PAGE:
22 February 2008

Production Diary - Day Fifteen

This is from an email I just sent to Thomas Bender. He is back on board and is asking for time to wrap up his current gig with the Howcast website before signing on to the Kubrick Napoleon documentary.

Kubrick's work as a magazine photographer in New York has great potential for story ideas. He was like this prodigy at sixteen who was working for one of the biggest photo journals of the time. He was living in the boom times after the end of World War II, when big cars and big furniture with stereos and television built-in were spreading into newly developed suburbs. Kubrick lives this bohemian life, playing chess for spending money so that he could buy the latest camera gear. He was a real gear head when it came to cameras and would never lose that as he grew older. There's a lot of fodder there. It was actually one of his photo assignments that gave birth to his first picture, a short subject looking at boxing and a day in the life of a boxer.
We've been exploring Kubrick's early life on this blog before he ever dreamed of making a sweeping epic portraying Napoleon's life. It sometime feels like we are spending more time exploring Kubrick's youth than Kubrick did studying Napoleon. Kubrick hired Felix Markham to pick the Oxford don's brain on Napoleon and his world. They met one morning during the in-between time after the release of 2001 and before "A Clockwork Orange." Kubrick had the conversation taped and I found a transcript of that interview in the Kubrick archive. I took the tube to Elephant and Castle and found myself in a maze of subways built under the busy street above. One tunnel led directly from the tube stop to the University of Arts. I did not find it until after I followed another tunnel that took me the long way.

Kubrick spoke to Markham about a wide range of subjects, from the political economy of post revolutionary France to Napoleon's love affairs. He actually started by quizing Markham about a cognate for Napoleon's Corsican accent in English. Markham suggested that Napoleon would sound like a highlander from Scotland. Later, Kubrick confessed that he was sympathetic to Napoleon's form of "enlightened despotism." Markham understood Napoleon to have created his own aristocracy, one that was only preserved by Napoleon's military grip on the leading houses of Europe. Kubrick supported Napoleon's actions in clamping down on the press during the early days of his rule: France was still unstable and agitation from the media would have promoted continued chaos. Surprisingly, Kubrick spent little time discussing the battles other than complimenting Markham on the clarity of the word pictures he used to describe Napoleon's key battles in his biography of the man. Kubrick understood that in war victory was a matter of making fewer mistakes than your opponent.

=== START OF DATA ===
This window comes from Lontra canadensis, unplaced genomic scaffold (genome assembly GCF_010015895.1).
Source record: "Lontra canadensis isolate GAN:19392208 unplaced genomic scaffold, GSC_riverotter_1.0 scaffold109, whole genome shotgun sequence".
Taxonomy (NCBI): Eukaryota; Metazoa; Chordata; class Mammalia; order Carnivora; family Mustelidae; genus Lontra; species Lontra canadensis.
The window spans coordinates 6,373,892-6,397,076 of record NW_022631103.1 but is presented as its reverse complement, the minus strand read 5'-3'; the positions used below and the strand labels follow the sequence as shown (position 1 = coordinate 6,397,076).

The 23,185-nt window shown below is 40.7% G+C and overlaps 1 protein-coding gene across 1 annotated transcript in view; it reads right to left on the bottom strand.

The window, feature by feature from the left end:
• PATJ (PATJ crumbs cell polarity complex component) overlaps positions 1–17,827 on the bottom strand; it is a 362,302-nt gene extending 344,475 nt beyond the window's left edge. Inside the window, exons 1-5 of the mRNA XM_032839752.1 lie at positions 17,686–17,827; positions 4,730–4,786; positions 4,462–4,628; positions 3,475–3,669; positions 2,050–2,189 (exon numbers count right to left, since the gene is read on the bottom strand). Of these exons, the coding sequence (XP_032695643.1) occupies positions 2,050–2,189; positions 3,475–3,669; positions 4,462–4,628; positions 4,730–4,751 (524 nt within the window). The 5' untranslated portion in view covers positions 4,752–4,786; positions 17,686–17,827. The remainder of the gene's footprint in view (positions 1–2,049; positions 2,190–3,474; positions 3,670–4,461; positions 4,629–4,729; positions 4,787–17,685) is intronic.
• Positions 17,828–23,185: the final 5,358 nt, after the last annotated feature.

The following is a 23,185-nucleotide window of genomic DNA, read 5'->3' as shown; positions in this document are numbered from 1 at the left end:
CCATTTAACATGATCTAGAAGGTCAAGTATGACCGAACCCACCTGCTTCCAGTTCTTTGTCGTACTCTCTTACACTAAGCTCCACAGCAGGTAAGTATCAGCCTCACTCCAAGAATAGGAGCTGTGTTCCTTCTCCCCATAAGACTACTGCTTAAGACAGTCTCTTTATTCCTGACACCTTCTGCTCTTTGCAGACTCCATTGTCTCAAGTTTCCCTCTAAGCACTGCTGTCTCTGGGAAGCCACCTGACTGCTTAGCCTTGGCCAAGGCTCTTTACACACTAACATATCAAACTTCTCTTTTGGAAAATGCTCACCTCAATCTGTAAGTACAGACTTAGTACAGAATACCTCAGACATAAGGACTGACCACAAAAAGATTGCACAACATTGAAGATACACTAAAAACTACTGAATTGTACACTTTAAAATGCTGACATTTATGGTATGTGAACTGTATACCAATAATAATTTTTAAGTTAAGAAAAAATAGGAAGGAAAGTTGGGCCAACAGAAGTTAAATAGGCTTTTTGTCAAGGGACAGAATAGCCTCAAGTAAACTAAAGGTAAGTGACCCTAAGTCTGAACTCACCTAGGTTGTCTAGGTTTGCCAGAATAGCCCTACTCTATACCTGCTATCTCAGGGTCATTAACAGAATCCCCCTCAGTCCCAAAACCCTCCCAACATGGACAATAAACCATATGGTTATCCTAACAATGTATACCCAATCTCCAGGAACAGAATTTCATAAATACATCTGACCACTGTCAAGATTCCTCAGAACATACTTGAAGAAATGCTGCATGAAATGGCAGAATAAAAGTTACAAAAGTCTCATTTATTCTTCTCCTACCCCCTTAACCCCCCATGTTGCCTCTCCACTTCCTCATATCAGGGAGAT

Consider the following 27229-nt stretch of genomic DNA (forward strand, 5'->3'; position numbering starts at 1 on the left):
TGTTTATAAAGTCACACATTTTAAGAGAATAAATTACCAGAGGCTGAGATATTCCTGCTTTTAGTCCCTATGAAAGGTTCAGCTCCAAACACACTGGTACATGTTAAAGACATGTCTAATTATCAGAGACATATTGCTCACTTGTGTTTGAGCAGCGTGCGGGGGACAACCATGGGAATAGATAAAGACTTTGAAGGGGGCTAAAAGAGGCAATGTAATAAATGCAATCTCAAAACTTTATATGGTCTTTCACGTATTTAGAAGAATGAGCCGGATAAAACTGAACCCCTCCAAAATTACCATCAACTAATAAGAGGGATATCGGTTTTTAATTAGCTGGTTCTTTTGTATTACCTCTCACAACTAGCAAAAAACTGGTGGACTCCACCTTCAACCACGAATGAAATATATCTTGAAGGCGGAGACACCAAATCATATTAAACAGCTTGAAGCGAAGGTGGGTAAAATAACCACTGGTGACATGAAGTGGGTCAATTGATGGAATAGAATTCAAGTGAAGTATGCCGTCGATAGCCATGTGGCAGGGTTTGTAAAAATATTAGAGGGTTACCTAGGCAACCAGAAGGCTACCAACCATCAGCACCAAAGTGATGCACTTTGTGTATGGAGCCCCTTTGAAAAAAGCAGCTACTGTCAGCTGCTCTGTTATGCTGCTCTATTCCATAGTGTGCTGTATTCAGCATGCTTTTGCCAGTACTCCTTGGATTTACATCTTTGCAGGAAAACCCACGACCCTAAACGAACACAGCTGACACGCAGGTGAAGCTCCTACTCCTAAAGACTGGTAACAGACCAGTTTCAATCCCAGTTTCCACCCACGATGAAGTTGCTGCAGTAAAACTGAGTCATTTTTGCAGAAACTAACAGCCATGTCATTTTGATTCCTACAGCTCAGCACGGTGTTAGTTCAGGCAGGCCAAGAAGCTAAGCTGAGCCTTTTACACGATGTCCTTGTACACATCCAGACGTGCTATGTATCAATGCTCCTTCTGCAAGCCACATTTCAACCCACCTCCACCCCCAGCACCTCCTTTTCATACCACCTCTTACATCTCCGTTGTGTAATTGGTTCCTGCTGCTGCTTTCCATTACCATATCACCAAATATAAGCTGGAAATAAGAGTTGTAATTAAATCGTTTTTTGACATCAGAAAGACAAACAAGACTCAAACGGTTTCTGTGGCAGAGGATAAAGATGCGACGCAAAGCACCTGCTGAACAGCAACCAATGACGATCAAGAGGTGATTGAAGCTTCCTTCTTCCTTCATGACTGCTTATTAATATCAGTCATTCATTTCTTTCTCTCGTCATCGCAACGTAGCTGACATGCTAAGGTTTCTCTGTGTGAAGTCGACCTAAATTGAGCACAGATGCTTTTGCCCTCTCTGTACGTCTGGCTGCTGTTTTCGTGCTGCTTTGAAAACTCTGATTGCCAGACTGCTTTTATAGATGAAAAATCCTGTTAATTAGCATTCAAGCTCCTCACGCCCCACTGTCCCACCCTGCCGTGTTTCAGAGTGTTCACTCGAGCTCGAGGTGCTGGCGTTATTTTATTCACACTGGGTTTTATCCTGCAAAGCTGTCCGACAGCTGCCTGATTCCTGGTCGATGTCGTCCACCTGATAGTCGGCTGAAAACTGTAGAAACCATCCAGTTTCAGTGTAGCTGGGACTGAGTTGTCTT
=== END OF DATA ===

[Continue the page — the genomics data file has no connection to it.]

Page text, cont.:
What Kubrick admired how as an emperor Napoleon made battle so efficient he turned war into a "going concern" for France. Markham reminded Kubrick that in order to keep making a profit he had to keep winning all his battles. Ultimately, it was chess is what helped Kubrick nail down Napoleon's personality. To Kubrick, Napoleon's achilles heel was his inability to play the "in-between" moves of battle. "Un-swish-en-sug" is how Kubrick spelled it out for the benefit of the transcription. It is a chess term for moves played in the limbo between attack and defense, when there is nothing to attack or defend. Kubrick put it this way: "The situation between attacking and retreating [Napoleon] finds unbearable. He will take it either way. Whatever circumstance dictated, he can accept it and function well. But he can't function in that in-between spot. He doesn't like it. It makes him anxious." Markham added that the ruling families of Europe had the conventional aristocracy behind them. Napoleon only had the prestige of battlefield victories over the armies of these families; he did not share in their bloodline. It was only in blue blood spilt did Napoleon have any claim on legitimacy. Napoleon as the ultimate class warrior.

There is much more material in the Markham transcripts from the Kubrick archive. Too much for one post, but this one is a real nugget of gold.

Picture of the day. Reasons to be cheerful, part three. The New York Times published an article suggesting John McCain had an affair in the Nineties. Now the conservatives who were shunning him are coming to his side. The New York Times is making the reporters available on the InterWebs to prop up the legitimacy of the story. This is an in-between time for McCain because he had no one to attack yet on the Democratic side in the election. Hilary Clinton hinted at the prospect of losing the nomination in a Texas debate last night on CNN. Barack Obama is closing the gap down to single digits in Ohio and is even in Texas with Clinton. Obama Edwards anyone? Here's a shout out to John Malkovich, inventor of the Jell-o diet and a festival of style.

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